The Kenya Sea Turtle Conservation Committee (KESCOM) was established in 1993 out of a necessity to address the plight of marine turtles in Kenya. Its membership draws from individuals, government institutions, NGOs and the private sector and has a current membership of 250. It represents a national integrated approach contributing towards global efforts in turtle conservation guided by the following four broad objectives thus; development and implementation of awareness and research programs, capacity building of turtle conservation groups and local communities, encouraging and enhancing community participation, Liaising with conservation partners at the national, regional and international level to promote the conservation of sea turtles. The establishment of the committee followed increased reports of turtle mortality mainly occasioned by fishing activities, poaching and trade in turtle products and a regional acknowledgement that populations were declining not only within the Western Indian Ocean region but also the world over. Initial efforts to implement conservation and management objectives were limited to the Mombasa area (especially the area around the Mombasa Marine National Park and Reserve) with the support of the Kenya Wildlife Service (KWS) and Baobab Trust.
Overtime, increased support from the local community, cooperation of government institutions and NGOs as well as private interests and volunteers, KESCOM has to date established eighteen community based Turtle Conservation Groups (TCGs) along the Kenyan Coast. The activities of TCGs involve collection of turtle data and information at the ground level and engaging local communities in the conservation process through education and awareness programs, beach patrols and surveillance-to protect turtle nests and nesting females, tagging of sea turtles, and fishermen-turtle-release programs. They also participate in beach-clean up events and currently some of them are involved in habitat protection measures mainly focusing on mangrove replanting. The groups include (from south to north-coast); among others Bodo Turtle Conservation Group, Funzi Turtle Club, Boabab Trust, Kilifi Community Conservation Group, Watamu Turtle Watch, Robinson Island Turtle Conservation Project, Tana Friends of the Marine Environment, Lamu Marine Conservation Project and WWF-Kiunga project. Their activities cover 51% of the Kenyan Coast and adjacent waters.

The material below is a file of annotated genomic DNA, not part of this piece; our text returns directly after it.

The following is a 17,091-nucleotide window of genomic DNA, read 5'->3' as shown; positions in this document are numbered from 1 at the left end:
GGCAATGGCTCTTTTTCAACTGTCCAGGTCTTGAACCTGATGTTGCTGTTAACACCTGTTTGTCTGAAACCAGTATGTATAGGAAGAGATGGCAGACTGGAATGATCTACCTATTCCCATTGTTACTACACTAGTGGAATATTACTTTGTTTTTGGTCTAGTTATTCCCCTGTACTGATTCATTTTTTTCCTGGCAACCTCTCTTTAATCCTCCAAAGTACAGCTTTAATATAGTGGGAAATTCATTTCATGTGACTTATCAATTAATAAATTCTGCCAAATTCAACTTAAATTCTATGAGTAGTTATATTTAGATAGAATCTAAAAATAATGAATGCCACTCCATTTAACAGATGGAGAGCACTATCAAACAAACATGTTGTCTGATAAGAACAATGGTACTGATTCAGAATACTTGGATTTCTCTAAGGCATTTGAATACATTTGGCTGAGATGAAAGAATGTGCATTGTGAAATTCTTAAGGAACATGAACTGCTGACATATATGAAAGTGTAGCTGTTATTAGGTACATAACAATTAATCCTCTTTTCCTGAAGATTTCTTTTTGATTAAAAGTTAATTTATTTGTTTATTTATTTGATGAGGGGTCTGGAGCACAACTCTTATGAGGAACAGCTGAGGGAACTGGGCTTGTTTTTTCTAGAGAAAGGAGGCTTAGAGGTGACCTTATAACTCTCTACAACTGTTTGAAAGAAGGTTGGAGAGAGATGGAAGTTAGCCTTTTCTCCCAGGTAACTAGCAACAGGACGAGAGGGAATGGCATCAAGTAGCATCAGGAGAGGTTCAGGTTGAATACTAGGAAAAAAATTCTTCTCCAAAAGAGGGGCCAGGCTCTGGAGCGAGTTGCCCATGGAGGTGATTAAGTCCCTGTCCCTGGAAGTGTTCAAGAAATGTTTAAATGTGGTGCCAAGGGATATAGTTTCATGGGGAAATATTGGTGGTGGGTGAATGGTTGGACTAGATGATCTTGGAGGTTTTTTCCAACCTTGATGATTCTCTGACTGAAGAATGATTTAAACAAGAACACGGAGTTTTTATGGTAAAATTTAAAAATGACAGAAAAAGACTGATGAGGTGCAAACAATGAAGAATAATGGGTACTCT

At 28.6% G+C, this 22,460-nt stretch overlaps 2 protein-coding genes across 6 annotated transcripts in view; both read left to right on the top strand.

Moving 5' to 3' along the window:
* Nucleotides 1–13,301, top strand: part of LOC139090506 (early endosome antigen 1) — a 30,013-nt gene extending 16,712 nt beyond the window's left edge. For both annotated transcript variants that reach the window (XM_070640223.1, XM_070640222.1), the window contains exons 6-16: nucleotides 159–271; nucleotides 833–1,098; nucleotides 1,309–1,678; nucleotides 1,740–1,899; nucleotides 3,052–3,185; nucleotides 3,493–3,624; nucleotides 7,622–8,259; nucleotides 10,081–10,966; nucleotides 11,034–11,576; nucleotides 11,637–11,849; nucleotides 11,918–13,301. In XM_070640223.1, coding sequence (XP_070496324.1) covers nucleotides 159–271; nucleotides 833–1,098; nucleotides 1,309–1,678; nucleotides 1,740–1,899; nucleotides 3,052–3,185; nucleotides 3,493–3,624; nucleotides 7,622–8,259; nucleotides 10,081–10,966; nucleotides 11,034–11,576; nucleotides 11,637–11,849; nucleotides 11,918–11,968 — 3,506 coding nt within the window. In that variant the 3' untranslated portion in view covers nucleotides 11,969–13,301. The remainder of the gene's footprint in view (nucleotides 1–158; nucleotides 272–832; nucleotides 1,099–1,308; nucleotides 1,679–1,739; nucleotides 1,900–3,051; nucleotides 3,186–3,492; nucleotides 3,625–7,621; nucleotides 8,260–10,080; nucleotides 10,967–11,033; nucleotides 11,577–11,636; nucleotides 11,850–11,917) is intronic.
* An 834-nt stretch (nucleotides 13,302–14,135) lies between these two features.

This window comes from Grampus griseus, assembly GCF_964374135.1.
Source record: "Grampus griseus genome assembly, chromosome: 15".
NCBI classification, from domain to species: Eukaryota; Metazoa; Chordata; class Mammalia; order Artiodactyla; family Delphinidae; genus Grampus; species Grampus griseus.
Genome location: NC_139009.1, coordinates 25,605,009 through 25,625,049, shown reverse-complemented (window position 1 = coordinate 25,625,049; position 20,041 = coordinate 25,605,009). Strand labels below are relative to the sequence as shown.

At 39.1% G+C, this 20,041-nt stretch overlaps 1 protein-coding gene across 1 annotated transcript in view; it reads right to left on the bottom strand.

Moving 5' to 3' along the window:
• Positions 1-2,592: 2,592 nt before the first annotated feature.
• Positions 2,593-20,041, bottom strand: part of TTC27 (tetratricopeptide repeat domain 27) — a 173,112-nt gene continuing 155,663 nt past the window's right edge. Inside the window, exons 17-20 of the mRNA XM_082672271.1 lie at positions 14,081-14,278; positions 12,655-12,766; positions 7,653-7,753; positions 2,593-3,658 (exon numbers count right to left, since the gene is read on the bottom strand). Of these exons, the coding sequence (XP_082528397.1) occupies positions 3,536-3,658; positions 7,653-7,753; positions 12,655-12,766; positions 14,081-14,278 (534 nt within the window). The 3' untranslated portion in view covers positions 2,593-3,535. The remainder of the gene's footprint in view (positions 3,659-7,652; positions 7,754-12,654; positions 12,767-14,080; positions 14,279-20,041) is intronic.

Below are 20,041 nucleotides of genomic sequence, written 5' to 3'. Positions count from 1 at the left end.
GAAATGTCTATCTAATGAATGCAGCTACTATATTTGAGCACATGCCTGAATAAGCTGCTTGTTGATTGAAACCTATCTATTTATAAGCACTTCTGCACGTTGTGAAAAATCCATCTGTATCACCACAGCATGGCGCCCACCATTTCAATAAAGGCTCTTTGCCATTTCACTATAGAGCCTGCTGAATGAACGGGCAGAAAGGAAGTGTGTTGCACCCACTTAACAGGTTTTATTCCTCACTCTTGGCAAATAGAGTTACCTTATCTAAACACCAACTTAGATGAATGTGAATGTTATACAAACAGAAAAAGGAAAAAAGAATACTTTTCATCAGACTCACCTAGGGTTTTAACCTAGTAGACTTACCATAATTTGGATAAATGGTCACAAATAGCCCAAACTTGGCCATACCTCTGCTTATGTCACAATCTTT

The data and information collected by TCGs is organized into to a national database managed by KESCOM. About 2000 turtles have been tagged and we have had two international tag returns; from Somalia and Tanzania thus justifying more the need for regional collaboration in research and monitoring between the Western Indian Ocean (WIO) range states.
This current status of sea turtle exploitation in Kenya spells a major challenge to conservation and management efforts especially given that a large percentage of mortalities are human caused and mitigation measures partly involve major socio-cultural as well as socio-economic shifts. Furthermore the legislation, which protects sea turtles in Kenya i.e., the Wildlife Act (Cap 376) and the Fisheries Act (Cap 378) does not provide for the protection of habitats within which sea turtles occur except for nesting and foraging areas falling within the Marine Protected Areas (MPAs). And the lack of adequate financial and human resources continues to considerably slow the pace of conservation action.
Among KESCOM’s future plan of action is to strengthen its institutional partnerships and stakeholder involvement in conservation. In addition we are supporting TCGs to identify potential sources of alternative livelihoods and spread out our efforts to other major areas of Kenya’s marine environment within the next few years through engagement of stakeholders in the tourism industry, local communities and donors. In addition plans are already in place to transit to a broader marine conservation program (especially of habitat conservation) utilizing sea turtle as a flagship. Eventually KESCOM intents to shift actual conservation and management responsibilities to the local people but through a gradual process and play more of a coordinating role.